A judge ordered that former media tycoon Lord Conrad Black should return to prison, and his wife Barbara Amiel collapsed in her seat after hearing the decision.
In a Chicago court, federal Judge Amy St. Eve sentenced Black to 42 months, which means he could serve nine to 13 months. She also ordered him to pay a $125,000 fine.
St. Eve had imposed a 6 1/2-year sentence in 2007, after Black was convicted of three counts of fraud and one count of obstruction of justice in connection with money missing from his media company, Hollinger International. After serving 29 months, doubt was cast on his convictions and he was released on a $2 million bond.
In October, his convictions on single counts of fraud and obstruction were upheld.
Black and his legal team argued that the time he had spent in a Florida prison was sufficient punishment, but prosecutors wanted him to serve the entire 78 months.
“If I am sent back, it will not be for very long,” Black earlier wrote in an e-mail to The Globe and Mail. “I do feel that I will ultimately win the battle, as the poverty of the government’s case is clear and we got rid of their [fraud] statute.”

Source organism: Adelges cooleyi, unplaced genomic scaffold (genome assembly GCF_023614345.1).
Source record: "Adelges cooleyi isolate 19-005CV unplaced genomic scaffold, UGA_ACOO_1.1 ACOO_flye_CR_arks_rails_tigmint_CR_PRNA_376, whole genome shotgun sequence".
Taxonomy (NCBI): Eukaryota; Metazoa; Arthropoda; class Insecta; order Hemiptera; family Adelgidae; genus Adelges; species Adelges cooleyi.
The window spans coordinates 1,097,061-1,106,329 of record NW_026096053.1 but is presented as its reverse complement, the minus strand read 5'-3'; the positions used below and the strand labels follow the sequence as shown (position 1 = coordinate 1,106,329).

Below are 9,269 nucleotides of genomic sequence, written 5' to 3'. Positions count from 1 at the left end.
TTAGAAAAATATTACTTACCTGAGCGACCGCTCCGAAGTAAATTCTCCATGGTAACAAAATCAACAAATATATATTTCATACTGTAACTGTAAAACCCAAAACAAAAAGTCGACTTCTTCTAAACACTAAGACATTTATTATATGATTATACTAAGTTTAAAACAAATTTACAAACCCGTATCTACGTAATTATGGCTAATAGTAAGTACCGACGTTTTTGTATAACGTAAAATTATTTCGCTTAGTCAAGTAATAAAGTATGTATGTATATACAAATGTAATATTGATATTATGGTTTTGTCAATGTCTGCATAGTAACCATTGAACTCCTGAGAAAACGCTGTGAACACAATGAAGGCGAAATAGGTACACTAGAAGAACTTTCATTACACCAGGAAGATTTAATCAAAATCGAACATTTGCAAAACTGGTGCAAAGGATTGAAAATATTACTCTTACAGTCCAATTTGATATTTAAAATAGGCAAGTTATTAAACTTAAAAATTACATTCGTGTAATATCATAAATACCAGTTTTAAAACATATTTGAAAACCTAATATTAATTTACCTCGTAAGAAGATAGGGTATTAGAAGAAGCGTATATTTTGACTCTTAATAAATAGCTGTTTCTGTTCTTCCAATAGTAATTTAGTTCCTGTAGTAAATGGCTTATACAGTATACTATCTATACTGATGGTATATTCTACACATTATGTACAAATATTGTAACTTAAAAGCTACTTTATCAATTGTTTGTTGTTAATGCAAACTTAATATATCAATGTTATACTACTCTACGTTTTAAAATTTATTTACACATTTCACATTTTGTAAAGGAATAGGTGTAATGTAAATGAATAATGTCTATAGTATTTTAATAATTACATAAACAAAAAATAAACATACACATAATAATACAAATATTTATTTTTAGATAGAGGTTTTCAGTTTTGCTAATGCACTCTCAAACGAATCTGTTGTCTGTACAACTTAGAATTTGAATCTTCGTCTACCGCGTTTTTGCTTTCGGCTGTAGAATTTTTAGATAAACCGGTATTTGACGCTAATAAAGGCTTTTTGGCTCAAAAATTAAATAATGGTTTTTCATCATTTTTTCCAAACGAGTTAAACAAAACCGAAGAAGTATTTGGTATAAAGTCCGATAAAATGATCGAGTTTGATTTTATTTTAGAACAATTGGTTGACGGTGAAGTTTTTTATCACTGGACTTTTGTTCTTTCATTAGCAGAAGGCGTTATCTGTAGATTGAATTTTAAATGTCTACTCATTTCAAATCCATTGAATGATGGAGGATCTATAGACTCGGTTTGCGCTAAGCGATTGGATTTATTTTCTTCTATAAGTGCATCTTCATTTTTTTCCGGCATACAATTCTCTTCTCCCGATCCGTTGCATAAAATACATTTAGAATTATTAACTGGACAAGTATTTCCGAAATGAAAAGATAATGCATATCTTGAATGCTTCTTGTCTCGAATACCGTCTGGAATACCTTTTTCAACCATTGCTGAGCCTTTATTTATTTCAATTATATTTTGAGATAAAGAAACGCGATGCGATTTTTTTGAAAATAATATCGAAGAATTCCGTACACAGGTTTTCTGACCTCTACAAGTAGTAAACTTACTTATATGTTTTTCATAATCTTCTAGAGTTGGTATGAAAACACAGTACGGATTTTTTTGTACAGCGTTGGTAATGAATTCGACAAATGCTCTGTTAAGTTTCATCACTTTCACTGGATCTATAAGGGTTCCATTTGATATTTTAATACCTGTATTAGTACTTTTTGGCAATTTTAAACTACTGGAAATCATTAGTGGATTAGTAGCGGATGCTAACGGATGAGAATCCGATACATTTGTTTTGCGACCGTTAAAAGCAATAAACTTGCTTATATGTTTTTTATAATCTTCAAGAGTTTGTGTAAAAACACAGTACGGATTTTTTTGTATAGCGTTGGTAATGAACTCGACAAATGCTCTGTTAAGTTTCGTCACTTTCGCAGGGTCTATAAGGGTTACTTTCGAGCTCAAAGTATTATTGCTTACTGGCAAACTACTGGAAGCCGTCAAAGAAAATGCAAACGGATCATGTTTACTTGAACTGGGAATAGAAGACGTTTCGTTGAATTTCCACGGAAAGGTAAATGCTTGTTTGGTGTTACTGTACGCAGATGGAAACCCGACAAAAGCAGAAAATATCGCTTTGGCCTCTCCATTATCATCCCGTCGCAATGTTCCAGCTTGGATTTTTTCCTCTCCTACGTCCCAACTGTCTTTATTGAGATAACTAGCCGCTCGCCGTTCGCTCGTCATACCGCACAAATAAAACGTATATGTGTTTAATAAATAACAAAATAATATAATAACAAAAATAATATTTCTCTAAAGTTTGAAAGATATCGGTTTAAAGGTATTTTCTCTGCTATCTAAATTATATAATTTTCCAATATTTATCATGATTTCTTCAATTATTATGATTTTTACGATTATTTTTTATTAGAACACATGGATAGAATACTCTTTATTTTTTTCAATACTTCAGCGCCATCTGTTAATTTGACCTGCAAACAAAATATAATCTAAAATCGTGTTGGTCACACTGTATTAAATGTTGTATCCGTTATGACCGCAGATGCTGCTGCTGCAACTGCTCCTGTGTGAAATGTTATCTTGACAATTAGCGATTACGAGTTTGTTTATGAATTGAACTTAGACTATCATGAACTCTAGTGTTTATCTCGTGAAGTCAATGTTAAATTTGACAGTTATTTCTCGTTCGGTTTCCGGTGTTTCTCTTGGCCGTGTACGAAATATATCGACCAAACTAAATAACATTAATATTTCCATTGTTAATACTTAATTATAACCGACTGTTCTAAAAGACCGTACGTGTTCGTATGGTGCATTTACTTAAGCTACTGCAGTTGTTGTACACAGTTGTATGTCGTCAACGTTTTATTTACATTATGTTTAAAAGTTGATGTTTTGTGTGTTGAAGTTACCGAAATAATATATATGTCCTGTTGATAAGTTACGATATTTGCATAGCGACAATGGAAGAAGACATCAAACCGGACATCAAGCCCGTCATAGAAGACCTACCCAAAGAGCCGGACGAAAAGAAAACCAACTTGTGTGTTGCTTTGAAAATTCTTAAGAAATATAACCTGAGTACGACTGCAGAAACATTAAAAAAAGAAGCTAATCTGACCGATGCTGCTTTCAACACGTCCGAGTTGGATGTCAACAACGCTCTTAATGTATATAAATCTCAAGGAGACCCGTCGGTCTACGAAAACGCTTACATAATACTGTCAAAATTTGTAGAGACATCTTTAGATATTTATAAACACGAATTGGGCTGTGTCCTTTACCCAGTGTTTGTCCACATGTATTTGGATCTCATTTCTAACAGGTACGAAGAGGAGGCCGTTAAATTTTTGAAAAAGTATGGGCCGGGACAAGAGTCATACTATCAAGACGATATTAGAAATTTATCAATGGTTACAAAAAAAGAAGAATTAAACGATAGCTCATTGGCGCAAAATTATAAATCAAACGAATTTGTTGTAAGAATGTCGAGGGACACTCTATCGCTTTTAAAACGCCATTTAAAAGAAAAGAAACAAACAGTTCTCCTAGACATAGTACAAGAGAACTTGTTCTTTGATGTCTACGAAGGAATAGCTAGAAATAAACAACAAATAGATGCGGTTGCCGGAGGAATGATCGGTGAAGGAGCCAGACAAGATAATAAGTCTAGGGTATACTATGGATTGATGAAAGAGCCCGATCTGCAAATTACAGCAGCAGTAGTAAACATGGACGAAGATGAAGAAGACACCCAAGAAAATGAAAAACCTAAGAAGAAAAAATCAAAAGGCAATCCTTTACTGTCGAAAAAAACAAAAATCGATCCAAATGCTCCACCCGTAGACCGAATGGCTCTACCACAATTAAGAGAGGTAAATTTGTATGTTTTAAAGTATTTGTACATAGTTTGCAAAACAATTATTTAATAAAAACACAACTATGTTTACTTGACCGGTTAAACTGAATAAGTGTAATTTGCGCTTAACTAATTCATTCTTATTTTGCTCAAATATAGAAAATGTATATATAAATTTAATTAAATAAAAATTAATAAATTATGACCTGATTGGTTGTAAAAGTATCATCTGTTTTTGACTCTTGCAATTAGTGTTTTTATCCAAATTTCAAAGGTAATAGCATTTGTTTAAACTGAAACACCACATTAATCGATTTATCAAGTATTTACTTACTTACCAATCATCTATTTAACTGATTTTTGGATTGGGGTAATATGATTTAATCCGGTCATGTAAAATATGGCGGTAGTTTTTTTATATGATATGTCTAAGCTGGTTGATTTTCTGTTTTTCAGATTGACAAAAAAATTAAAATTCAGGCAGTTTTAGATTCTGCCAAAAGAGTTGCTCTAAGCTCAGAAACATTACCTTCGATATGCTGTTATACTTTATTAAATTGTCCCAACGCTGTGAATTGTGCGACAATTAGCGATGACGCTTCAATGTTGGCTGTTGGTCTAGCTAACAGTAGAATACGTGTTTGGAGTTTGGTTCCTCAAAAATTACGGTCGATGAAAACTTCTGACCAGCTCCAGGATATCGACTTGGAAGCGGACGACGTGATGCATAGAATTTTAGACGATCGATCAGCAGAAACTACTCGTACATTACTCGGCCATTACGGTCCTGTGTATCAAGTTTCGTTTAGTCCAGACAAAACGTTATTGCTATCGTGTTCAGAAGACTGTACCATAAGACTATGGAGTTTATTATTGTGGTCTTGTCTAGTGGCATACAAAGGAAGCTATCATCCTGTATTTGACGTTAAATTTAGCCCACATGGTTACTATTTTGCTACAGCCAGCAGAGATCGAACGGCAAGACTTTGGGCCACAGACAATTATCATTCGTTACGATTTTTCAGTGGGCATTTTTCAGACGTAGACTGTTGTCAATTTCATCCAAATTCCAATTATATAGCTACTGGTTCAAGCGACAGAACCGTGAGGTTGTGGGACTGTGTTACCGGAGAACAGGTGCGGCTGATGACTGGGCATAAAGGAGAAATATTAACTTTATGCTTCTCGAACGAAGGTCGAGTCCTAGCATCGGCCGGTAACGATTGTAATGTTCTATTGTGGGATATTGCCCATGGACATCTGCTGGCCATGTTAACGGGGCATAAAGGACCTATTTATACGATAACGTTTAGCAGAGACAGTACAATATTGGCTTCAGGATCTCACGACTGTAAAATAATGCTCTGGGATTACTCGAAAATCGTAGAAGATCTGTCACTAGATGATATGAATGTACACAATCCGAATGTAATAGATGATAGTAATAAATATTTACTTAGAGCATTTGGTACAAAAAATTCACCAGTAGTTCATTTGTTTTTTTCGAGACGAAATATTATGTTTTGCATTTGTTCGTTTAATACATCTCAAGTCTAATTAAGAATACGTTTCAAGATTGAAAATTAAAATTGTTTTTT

Prosecutor Julie Ruder Porter said prosecutors are satisfied with St. Eve's decision.
"This court ruling sent a very strong message to corporate executives that it will not be tolerated when executives steal," the CBC quoted her as saying.
"The defendant has never accepted responsibility for his own conduct."
The National Post reported that Black's lawyer Miguel Estrada said his client had been a model prisoner and an "inspiration in a place where inspiration is rare."
The First Post reported that St. Eve was presented with sworn affidavits from two members of the prison staff at the correctional facility where Black had been held, claiming that he was "haughty" and "projected an attitude that he was better than others."
Amiel was escorted from the courtroom by paramedics after collapsing on her seat, but walked out of the courthouse with her husband.
Black has two weeks to file an appeal and six weeks before he must surrender to the prison bureau.
He has shown interest in returning to Canada, and it is expected that U.S. authorities would deport him when he is released from prison as he is not a U.S. citizen. Although Black was born in Canada, he gave up his citizenship in 2001 to become a British citizen so that he could accept a seat in the House of Lords.